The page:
Roll axis height (both ends together) determines total body roll and sensitivity to tuning the bars and springs.

High roll centres create jacking, horrible camber curves, tire scrub, and generally make the suspension untunable.

Low roll centres create massive body roll which needs very high spring and bar rates which can then cause very sudden changes to tire loadings over small bumps, reduce traction and road holding. It will slide all over the place and have less grip.

What to do ?

The whole thing is a giant compromise, and you need to do some testing to develop your own package.
But basically first get it neutral on a skid pad by adjusting the front/rear roll bar relative stiffness.
Do this at a high constant speed, the steering wheel angle will tell you what is happening as you gradually increase speed.

Try some slalom turns, first left, then right, and see how it behaves.
Tilting the roll axis forward will give you best transient response with good turn in.
Tilting the roll axis too much forward will cause transient oversteer, it will feel lively, loose, and twitchy.
Not enough roll axis forward tilt will cause transient understeer, it will not turn in well and feel unresponsive.

Yeah, I know you guys only turn one way, but to test to get this right you need to make repeated very sudden changes in direction, much easier to do it with repeated slalom turns first one way then the other.

Overall roll centre height is a compromise between handling and road holding.
High roll centres at both ends with soft springing will stick like glue, but it will just fall over in a turn. It may even get up on two wheels or even roll over. Great roadholding, crappy handling, just like a soft 1960's factory road barge.

Low roll centres at both ends with very stiff springing and stiff bars will handle really well, but it will slide all over the place. It will be diabolical on loose dirt, in the wet, or over bumps. And it will be SLOW because you will always be going sideways and fighting for control.

So your design roll centre heights depend on tires, type of surface, and you need to compromise between grip and handling with the spring rates allowable suspension travel, and ride height that are practical.

Start off with it as a symmetrical vehicle.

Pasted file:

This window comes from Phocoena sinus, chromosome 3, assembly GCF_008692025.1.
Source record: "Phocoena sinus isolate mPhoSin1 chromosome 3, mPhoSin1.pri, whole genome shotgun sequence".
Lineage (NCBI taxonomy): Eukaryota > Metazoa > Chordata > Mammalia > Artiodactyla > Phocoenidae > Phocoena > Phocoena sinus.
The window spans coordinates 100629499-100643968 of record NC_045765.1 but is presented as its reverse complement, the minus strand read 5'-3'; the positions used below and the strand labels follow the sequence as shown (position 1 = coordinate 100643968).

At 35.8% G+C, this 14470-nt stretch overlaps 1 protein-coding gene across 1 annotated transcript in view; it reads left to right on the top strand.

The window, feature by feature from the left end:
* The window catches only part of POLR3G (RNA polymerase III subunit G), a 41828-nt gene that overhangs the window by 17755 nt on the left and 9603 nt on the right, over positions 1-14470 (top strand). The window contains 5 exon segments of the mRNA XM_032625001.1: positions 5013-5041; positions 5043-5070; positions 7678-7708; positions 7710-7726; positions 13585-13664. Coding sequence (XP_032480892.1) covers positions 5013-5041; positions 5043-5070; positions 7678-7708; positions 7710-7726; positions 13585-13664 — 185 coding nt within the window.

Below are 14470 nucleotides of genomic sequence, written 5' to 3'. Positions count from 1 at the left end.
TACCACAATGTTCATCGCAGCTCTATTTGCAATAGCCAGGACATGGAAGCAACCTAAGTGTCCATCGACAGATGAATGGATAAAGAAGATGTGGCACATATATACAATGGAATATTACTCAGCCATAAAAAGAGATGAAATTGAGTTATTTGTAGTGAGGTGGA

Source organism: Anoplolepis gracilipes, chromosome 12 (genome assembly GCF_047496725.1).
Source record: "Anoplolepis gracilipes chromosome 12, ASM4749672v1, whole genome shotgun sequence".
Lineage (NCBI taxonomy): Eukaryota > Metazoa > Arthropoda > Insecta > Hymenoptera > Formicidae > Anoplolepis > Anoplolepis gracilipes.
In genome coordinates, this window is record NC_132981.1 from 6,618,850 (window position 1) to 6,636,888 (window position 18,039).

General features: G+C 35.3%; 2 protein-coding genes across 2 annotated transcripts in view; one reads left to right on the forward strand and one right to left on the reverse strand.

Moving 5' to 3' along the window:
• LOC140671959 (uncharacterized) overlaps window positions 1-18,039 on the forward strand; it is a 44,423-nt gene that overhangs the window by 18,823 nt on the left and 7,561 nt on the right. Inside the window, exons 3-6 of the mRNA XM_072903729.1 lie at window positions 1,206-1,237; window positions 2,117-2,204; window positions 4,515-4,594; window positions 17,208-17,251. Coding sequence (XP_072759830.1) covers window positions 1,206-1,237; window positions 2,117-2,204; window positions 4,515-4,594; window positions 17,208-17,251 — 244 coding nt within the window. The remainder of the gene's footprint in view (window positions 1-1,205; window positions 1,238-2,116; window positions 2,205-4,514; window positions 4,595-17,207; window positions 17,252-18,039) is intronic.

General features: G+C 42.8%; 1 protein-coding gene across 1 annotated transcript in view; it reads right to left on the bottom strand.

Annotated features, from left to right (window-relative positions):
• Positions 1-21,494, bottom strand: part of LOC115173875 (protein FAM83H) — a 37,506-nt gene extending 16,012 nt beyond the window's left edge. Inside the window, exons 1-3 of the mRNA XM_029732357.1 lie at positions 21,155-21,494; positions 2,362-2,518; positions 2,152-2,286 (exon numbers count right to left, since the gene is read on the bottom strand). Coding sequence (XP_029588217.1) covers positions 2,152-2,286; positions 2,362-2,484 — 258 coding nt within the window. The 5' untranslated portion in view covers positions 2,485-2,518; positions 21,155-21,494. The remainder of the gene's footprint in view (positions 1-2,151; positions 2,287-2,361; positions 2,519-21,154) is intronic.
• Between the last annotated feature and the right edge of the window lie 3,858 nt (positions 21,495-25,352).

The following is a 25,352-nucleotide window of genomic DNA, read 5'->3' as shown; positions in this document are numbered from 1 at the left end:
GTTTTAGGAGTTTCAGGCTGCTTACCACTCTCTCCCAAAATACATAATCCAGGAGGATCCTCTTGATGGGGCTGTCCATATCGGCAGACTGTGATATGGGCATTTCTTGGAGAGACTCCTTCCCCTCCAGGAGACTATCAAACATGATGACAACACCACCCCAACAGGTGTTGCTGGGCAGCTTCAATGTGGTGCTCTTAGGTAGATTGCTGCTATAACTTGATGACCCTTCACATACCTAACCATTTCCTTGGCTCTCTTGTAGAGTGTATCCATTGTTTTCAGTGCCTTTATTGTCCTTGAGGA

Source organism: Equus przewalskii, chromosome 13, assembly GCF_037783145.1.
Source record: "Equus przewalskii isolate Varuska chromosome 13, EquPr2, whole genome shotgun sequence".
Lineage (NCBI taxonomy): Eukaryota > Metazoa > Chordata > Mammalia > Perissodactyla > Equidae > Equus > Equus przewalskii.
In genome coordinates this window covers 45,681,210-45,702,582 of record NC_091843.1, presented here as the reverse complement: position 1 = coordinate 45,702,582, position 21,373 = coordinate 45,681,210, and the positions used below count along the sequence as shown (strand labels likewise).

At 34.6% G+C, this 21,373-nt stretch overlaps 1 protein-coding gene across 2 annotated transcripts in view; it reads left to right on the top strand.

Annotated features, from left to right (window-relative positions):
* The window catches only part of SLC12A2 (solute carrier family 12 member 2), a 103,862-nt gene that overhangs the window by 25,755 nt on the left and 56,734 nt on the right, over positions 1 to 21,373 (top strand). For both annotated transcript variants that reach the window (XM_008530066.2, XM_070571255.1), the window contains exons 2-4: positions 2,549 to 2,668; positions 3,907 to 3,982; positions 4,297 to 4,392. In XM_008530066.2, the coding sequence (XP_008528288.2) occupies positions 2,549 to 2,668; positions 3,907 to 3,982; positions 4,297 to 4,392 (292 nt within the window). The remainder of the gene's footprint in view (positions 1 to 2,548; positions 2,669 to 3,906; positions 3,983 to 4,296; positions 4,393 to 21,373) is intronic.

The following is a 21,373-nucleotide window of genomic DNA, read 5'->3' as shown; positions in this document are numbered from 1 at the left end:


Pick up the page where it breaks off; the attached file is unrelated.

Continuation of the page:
When it is as good as you can possibly make it, THEN you can start experimenting with some of the the oval track tricks.
If the basic vehicle handling, roadholding and balance is totally screwed up, messing with tire stagger, weight jacking, funny diffs, and weird Ackerman will only confuse things further.
Cheers, Tony.

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Re: Any good oval track suspension guys?

Post by rick7343 » Sun Oct 07, 2012 9:22 am

So with latteral location,does moving the roll center to the left allow vertical loading of the RF without taking as much weight off the lf?

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Re: Any good oval track suspension guys?

Post by rce4csh » Sun Oct 07, 2012 12:11 pm

Within reason the answer is yes!

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Re: Any good oval track suspension guys?

Post by Warpspeed » Sun Oct 07, 2012 6:03 pm

rick7343 wrote:So with latteral location,does moving the roll center to the left allow vertical loading of the RF without taking as much weight off the lf?
Any extra loading on the RF must come off the RR.
Total lateral load transfer cannot be changed, only moved from one end of the car to the other.
Cheers, Tony.

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Re: Any good oval track suspension guys?

Post by rick7343 » Sun Oct 07, 2012 7:41 pm

Our class doesn't use bumpstops or coil bind, but they ( cars form the most successful shop) tell me for the last 5 years the rc has been moved to the left side... I have not been racing for quite a few years, so I'm trying to catch up...

The bumpstop guys say they have their rc outside the car to the left..

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Re: Any good oval track suspension guys?

Post by RCJ » Mon Oct 08, 2012 12:53 pm